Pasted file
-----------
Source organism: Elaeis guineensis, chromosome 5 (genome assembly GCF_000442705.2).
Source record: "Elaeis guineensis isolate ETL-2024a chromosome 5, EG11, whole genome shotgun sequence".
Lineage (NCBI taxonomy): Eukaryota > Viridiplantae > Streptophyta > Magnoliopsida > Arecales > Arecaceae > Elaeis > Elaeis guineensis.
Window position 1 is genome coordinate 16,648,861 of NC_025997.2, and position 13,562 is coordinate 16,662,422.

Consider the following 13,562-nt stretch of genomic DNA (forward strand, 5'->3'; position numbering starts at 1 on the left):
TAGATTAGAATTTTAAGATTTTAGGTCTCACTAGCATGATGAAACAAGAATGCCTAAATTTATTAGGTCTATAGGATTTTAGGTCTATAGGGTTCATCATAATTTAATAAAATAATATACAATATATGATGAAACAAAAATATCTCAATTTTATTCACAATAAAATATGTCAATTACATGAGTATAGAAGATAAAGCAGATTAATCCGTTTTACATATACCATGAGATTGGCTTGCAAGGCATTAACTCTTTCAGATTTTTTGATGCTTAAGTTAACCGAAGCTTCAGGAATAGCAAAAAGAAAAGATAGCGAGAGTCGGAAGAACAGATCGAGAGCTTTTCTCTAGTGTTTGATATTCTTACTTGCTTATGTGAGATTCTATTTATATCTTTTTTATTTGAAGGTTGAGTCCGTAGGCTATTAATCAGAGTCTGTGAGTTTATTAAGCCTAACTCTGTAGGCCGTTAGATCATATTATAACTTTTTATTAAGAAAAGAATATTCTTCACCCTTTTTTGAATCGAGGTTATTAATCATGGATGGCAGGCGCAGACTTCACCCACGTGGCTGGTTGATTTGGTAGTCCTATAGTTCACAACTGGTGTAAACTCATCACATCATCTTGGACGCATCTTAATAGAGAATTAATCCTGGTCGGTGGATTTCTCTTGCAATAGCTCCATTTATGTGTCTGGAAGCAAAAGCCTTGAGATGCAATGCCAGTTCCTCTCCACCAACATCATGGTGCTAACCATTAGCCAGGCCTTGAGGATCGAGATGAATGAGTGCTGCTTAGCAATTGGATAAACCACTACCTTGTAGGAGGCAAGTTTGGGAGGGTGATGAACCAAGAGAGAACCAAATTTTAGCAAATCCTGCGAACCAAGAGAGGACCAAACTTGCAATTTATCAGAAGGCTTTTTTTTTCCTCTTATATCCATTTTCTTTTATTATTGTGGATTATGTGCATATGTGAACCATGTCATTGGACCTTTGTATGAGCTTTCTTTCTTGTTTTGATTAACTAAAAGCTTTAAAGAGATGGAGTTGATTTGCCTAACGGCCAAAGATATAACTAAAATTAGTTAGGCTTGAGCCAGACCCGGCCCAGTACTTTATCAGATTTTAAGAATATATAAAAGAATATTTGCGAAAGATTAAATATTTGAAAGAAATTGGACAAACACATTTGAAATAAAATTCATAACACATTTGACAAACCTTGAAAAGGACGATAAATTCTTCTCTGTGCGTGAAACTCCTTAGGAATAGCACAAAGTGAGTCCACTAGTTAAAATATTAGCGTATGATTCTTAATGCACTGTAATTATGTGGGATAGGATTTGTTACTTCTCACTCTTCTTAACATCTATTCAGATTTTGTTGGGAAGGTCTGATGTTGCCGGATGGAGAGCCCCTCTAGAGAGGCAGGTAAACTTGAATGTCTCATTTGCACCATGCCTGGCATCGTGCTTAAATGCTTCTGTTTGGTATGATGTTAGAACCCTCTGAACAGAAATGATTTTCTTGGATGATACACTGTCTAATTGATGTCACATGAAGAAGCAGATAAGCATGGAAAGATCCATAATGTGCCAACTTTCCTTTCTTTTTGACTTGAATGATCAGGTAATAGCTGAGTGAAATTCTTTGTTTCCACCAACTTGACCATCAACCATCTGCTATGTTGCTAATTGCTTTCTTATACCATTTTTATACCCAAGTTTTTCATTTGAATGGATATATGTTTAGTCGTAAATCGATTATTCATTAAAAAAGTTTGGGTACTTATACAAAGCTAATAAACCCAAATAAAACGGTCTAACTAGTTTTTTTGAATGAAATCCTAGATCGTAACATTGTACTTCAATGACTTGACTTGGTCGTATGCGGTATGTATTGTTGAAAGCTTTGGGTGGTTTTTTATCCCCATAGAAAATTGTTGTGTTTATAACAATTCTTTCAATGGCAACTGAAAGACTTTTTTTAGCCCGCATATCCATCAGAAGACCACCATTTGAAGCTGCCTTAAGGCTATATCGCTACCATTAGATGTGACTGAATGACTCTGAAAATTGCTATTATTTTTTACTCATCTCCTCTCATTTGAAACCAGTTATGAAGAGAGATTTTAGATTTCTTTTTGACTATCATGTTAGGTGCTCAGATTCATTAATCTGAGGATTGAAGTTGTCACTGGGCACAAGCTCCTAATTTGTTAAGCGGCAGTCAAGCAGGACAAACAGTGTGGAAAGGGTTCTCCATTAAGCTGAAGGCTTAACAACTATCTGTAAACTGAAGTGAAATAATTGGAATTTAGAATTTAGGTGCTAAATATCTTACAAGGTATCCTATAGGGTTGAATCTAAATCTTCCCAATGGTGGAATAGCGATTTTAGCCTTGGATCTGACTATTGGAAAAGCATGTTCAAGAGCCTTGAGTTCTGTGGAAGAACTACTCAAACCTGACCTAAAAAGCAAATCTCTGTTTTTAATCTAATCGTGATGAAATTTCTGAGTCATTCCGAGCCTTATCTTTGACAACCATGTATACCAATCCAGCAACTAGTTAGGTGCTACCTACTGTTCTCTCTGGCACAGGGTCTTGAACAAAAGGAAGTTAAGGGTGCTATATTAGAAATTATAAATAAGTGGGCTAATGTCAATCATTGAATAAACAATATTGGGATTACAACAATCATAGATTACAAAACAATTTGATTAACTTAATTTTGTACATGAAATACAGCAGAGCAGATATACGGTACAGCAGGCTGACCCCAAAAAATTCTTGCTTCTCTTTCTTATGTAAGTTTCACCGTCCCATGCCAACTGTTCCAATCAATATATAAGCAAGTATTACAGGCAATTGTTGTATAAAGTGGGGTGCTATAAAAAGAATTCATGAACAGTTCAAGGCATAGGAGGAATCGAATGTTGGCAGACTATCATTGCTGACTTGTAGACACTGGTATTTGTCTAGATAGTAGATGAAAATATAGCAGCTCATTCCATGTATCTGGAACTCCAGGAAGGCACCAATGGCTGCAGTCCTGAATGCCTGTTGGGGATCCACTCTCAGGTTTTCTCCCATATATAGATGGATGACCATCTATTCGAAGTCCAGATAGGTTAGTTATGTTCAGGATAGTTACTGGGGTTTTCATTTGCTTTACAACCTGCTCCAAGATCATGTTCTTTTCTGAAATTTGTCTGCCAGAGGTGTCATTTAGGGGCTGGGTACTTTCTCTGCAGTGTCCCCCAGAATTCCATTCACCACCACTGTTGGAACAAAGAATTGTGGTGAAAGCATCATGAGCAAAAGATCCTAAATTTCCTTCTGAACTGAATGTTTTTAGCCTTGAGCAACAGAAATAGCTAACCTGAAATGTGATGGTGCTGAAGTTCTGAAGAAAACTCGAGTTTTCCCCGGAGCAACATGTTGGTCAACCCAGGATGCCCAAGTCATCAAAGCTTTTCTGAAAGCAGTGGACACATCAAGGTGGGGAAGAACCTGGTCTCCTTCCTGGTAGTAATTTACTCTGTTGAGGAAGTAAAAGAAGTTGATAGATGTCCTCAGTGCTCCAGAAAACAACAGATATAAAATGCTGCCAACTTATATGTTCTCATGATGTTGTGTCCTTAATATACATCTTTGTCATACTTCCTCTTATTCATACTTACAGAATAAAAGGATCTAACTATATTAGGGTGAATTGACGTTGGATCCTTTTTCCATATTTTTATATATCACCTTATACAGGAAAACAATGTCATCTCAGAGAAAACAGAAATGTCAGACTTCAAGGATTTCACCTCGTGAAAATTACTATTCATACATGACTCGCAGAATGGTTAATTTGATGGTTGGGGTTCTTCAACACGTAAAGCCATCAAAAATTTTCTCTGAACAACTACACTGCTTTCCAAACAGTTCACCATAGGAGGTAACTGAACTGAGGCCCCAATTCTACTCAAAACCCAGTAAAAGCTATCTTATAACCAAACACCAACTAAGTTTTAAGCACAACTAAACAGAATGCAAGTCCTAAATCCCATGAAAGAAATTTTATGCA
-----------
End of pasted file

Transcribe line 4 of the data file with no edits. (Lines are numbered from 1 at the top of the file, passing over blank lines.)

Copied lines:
Window position 1 is genome coordinate 16,648,861 of NC_025997.2, and position 13,562 is coordinate 16,662,422.